Cuban pianist, arranger and composer Bebo Valdés, 94, a multiple Grammy and Latin Grammy winner who was one of the last major figures of the golden era of Cuban music, died Friday in Stockholm. The cause was pneumonia, according to Nat Chediak, a producer and author who worked extensively with Valdés and became a close friend.
Valdés, who suffered from Alzheimer’s disease in his last years, had retired to the town of Benalmádena in southern Spain, and his son Chucho Valdés, 71, a pianist, bandleader and star in his own right, had moved nearby to care for him. But two weeks ago, Valdés was taken back to Sweden, where he had remarried and started a new family during the 1960s. His second wife, Rose Marie, died last year.
Valdés had already lived a full life and had a stellar career when Cuban saxophonist and clarinetist Paquito D´Rivera lured him out of retirement in 1994. The resulting album, Bebo Rides Again, was the beginning of one of the most extraordinary second acts in music.
“Helping to bring back Bebo after 30-something years and helping start a new life is one my proudest achievements,” said D’Rivera, who was reached backstage at the Arsht Center, where he played Friday night.
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ORIGINS OF ‘CUBOP’
“The importance of his contributions to Cuban music is enormous. His piano approach was quintessentially Cuban, but he loved jazz piano so he had the perfect combination. And as an arranger he had a very distinct way of writing for large orchestra. He led one of the great orchestras in Cuban music history. And on top of that, he was a true gentleman.”
Valdés’ revived career gathered momentum after his appearance in Calle 54, a 2000 documentary about Latin jazz by Oscar-winning Spanish filmmaker Fernando Trueba. The collaboration was the start of a remarkably productive relationship.
Trueba and Chediak became the producers of recordings including El Arte del Sabor with Valdes’ old friends Israel “Cachao” López and Patato Valdés (no relation); Lágrimas Negras, a collaboration with flamenco singer Diego el Cigala that became an international hit; Bebo de Cuba, Valdés’ panoramic view of Afro-Cuban music, and the emotional Juntos Para Siempre, a duet recording with son Chucho. Those albums earned Valdés three Grammys and six Latin Grammys.
Valdés appeared in other Trueba films including The Shanghai Spell (2002) and The Miracle of Candeal (2004), in which he had a leading role playing himself. He was the inspiration and provided the music for the Oscar-nominated animated film Chico & Rita (2012), his final work.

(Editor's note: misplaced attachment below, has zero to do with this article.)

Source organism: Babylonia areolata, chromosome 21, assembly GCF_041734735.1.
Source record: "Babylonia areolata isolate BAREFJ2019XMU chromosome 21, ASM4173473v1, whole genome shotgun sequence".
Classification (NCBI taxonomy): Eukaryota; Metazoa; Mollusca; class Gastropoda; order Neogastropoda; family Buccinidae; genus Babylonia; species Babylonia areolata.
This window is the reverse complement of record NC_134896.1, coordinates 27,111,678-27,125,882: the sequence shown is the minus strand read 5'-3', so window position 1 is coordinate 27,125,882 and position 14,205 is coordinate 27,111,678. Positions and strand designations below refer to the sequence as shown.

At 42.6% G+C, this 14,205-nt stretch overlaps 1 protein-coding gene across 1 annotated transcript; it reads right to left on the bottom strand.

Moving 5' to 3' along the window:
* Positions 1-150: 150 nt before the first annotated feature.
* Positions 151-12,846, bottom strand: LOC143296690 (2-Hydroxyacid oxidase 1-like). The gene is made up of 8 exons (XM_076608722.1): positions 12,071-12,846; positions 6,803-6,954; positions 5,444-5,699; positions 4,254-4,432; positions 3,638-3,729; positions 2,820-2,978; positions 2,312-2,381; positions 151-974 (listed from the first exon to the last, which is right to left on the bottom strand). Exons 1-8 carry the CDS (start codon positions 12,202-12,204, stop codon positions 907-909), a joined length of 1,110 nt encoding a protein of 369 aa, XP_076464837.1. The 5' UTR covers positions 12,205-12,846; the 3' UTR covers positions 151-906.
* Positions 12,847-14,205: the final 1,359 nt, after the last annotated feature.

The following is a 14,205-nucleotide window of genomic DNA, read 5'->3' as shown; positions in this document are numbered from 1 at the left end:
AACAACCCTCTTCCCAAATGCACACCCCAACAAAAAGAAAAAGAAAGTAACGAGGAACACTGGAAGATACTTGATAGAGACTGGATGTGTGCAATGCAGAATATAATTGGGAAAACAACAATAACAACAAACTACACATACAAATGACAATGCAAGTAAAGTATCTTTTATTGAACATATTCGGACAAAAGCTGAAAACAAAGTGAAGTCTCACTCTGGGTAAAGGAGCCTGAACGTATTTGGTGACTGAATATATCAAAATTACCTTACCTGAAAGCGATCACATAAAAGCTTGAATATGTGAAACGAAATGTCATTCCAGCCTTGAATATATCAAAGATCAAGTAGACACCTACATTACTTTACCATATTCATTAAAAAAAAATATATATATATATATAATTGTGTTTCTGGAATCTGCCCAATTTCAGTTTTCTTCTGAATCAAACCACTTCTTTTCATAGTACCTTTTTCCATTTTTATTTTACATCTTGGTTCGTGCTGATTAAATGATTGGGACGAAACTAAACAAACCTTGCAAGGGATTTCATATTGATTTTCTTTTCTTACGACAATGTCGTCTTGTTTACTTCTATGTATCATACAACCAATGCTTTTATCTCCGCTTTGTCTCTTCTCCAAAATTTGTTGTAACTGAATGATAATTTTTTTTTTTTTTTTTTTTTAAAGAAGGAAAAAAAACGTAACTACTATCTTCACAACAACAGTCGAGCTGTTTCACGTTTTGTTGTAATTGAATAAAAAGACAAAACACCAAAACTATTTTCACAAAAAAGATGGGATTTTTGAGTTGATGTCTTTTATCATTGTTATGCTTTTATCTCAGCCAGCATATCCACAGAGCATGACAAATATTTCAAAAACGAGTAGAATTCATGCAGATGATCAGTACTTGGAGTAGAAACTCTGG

Chediak, author of the Diccionario de Jazz Latino (the Latin Jazz Dictionary), pointed to two notable moments in Valdés’ career:
“In 1952 Bebo recorded for [American producer] Norman Granz a descarga, the first Cuban jam session. His song Con Poco Coco was an Afro-Cuban bebop jazz tune, what was then called Cubop. And 50 years later he recorded his magnum opus, The Cuban Suite … which stands as one of the landmark extended compositions in the history of Afro-Cuban jazz.”
AN AMERICAN AFFAIR
Born Ramón Emilio Valdés Amaro in Quivicán, a town near Havana, Valdés had classical conservatory training — and a fascination for American music.
“I’ve always been a lover of American music,” he said in an interview with The Miami Herald. “God gave me some talent, but I owe a lot to Jerome Kern, Cole Porter, Tommy Dorsey, Stan Kenton, Glenn Miller, Dizzy Gillespie and all those great musicians. I knew their scores by heart and I adore them even now.’’
His early career included a stint as a music consultant for Havana’s Tropicana club, where he arranged for Cuban artists such as Rita Montaner, Rolando Laserie and Beny Moré.
“Bebo was the Quincy Jones of his day,” Chediak said. “If you wanted to be in the jukeboxes you went to Bebo and you were as good as gold and he did it for the cream of the crop in the golden age of Cuban music.”
He also composed memorable pieces such as La rareza del siglo, now an Afro-Cuban standard; created the batanga, a dance style; and accompanied visiting stars such as Nat King Cole.
But as the political climate in Cuba changed in the late 1950s, he found himself “chased’’ from job to job, he said in an interview with The Miami Herald. So in 1959 he organized his own orchestra, the fabled Sabor de Cuba, as a way to leave the island. On Oct. 26, 1960, Valdés left with singer Laserie for Mexico “to fulfill a contract that didn’t actually exist.” He left carrying tapes of the orchestra and enough music for two albums.
“I couldn’t take money out of Cuba, so I took the tapes to sell in Mexico,” he recalled. As for so many Cubans, what began as a temporary departure became a lifetime exile. Valdés never returned to Cuba.
He lived in Mexico City for 18 months, stayed briefly in Spain and toured Europe. On a stop in Stockholm, he met Rose Marie Persson, settled in Sweden and started a new family and a new life. For more than 30 years, Valdés lived in musical obscurity, first touring but, later, as his older son started school, playing hotel lounges. Then came the call, and a dazzling final act.
Survivors include daughters Mayra and Miriam and sons Raul, Jesus “Chucho” and Ramon, born in Cuba, and Raymond and Rickard, who are Swedish.